Fedora plus Sakai — a marriage made in heaven?

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Note -- there was a follow-up to this post.

What happens when you mix two Mellon-funded projects? Perhaps a nice bit of what they call synergy. The thinking goes something like this...


"The Sakai Project is a community source software development effort to design, build and deploy a new Collaboration and Learning Environment (CLE) for higher education. ... The Sakai Project's primary goal is to deliver the Sakai application framework and associated CMS tools and components that are designed to work together. These components are for course management, and, as an augmentation of the original CMS model, they also support research collaboration. The software is being designed to be competitive with the best CMSs available." ((See http://sakaiproject.org/index.php?option=com_content&task=view&id=103&Itemid=208))

Written in the Java language for a servlet container, it is an example of some of the best thinking and work in the creation of a course management system (CMS) or a learning management system (LMS) [that plus "CLE" -- how many acronyms do we need?] in the open source arena. It is truly an example of how higher education can take command of its destiny.


"Fedora open source software gives organizations a flexible service-oriented architecture for managing and delivering their digital content. At its core is a powerful digital object model that supports multiple views of each digital object and the relationships among digital objects." ((See http://fedora.info/))

Also written in Java to run in a servlet container, it is the best of the basic research of the general characteristics of a digital object implemented in an easily approachable (and again -- open source) application.

Mix Together with a Glob of Glue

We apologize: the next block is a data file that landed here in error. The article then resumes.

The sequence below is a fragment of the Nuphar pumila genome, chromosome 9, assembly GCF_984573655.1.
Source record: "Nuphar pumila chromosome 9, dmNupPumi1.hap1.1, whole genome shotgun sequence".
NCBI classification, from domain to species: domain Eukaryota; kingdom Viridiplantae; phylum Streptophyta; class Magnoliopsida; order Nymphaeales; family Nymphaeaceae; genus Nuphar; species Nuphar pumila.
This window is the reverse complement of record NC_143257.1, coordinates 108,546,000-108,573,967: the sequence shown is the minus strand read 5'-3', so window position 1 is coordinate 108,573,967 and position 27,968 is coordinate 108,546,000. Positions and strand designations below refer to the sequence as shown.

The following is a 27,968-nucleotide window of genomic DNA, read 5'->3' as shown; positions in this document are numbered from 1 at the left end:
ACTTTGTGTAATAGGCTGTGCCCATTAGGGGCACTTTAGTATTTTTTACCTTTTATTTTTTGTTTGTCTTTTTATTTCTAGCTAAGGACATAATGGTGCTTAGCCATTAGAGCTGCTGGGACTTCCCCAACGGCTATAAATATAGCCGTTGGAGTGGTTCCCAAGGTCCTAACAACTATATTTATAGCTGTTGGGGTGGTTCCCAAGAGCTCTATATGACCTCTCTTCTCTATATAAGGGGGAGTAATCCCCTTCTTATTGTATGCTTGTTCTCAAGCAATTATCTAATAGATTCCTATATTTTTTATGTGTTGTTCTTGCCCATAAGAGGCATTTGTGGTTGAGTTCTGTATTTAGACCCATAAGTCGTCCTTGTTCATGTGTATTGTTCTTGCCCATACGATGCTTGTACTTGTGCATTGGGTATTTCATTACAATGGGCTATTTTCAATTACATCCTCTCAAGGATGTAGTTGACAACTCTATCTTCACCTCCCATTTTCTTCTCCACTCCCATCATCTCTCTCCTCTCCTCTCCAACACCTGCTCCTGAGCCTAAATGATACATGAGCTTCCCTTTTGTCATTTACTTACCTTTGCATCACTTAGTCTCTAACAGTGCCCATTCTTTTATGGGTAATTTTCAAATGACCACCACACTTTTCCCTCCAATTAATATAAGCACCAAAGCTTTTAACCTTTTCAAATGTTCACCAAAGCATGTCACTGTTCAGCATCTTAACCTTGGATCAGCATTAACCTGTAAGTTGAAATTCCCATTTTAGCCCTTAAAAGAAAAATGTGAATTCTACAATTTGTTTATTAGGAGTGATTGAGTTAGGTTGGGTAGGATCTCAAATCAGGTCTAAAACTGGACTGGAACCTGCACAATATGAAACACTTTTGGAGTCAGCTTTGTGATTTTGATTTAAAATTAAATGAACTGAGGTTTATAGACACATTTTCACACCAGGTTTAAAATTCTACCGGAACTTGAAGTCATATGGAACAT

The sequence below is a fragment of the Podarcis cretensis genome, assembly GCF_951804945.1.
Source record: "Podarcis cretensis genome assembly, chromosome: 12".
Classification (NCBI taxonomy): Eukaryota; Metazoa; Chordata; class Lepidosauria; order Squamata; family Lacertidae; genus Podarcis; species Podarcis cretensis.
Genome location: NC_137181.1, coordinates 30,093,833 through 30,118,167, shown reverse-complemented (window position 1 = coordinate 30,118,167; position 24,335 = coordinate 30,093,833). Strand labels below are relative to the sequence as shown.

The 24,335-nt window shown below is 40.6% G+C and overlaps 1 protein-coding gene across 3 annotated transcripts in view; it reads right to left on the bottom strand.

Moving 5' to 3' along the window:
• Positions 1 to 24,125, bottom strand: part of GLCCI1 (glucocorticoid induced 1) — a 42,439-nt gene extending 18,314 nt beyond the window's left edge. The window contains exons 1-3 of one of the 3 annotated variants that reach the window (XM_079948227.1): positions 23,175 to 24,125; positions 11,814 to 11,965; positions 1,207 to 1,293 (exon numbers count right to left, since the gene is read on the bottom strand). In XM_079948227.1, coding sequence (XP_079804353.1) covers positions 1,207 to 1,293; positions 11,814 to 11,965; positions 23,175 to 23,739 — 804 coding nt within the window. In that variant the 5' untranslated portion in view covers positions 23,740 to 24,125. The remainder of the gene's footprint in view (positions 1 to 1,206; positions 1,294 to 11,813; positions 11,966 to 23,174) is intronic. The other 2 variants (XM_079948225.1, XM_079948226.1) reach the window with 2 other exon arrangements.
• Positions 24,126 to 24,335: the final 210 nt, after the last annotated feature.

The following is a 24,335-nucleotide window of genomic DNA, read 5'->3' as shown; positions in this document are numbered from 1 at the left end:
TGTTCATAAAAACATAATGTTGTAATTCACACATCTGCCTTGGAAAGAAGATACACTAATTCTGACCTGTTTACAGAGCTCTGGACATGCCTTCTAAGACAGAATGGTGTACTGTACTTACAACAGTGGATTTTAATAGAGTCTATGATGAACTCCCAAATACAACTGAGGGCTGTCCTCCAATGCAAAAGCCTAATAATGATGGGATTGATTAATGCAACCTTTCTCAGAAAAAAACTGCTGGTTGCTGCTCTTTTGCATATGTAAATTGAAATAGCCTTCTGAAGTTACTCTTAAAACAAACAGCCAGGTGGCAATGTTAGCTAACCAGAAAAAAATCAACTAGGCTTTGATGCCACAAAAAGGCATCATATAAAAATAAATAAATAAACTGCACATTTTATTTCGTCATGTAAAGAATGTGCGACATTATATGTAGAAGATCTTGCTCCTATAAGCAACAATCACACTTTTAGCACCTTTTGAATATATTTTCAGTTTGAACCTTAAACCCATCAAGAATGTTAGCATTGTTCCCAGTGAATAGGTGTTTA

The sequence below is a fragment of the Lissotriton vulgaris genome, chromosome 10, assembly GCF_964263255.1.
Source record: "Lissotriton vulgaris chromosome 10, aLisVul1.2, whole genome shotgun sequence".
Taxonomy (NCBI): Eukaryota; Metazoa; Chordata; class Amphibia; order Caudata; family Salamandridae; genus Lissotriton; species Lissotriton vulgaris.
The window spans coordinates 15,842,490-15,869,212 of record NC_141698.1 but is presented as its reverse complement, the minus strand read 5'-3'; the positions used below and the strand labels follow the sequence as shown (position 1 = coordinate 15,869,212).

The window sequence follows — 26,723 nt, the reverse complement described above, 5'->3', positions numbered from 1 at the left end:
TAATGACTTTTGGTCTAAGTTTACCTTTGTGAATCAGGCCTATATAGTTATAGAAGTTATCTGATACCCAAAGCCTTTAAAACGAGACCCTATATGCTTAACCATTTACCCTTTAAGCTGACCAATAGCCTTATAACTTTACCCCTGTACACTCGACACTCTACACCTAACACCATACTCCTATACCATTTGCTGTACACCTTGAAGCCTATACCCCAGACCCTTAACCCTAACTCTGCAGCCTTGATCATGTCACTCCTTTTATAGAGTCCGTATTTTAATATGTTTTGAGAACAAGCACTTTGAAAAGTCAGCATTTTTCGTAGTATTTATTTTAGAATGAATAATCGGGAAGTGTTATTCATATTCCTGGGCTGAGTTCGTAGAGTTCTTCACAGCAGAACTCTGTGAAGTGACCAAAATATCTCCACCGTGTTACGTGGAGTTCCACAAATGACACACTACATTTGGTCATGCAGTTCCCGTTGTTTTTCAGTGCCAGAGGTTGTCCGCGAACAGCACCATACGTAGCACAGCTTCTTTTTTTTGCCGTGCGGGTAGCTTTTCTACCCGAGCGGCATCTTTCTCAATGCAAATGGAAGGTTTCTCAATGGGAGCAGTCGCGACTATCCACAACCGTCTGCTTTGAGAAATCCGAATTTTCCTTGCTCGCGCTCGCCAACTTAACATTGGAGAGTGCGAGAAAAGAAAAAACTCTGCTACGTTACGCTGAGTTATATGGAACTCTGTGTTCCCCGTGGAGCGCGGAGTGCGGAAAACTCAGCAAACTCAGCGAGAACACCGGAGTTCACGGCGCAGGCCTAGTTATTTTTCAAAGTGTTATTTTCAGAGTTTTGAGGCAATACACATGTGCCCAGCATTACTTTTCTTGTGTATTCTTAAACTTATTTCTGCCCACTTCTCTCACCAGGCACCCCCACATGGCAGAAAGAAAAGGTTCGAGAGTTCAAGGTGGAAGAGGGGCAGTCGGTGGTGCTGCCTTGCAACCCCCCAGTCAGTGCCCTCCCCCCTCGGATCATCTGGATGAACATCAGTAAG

Our latest thinking about Ohio's general purpose digital object repository (based in Fedora) has a potentially interesting intersection point with Sakai. In looking at
the latest releases of the Sakai framework, it appears that the developers have consolidated all of the repository functions into one tidy unit they call "Entity".

The methods for the Sakai Entity interface are:

  • getId: Access the id of the entity.
  • getProperties: Access the entity's properties.
  • getReference: Access the internal reference which can be used to access the entity from within the system.
  • getReference: Access the alternate internal reference which can be used to access the entity from within the system.
  • getUrl: Access the URL which can be used to access the entity.
  • getUrl: Access the alternate URL which can be used to access the entity.
  • toXml: Serialize the entity into XML, adding an element to the doc under the top of the stack element.

If this pans out, it should be relatively straight forward to swap out Sakai's built-in repository infrastructure with that of Fedora. At the very least we'll need some new content models and disseminators. So we'd have some more work to do on the Fedora end of the equation (and the Sakai end is a bit of an unknown to us at the moment), but on the surface it seems possible.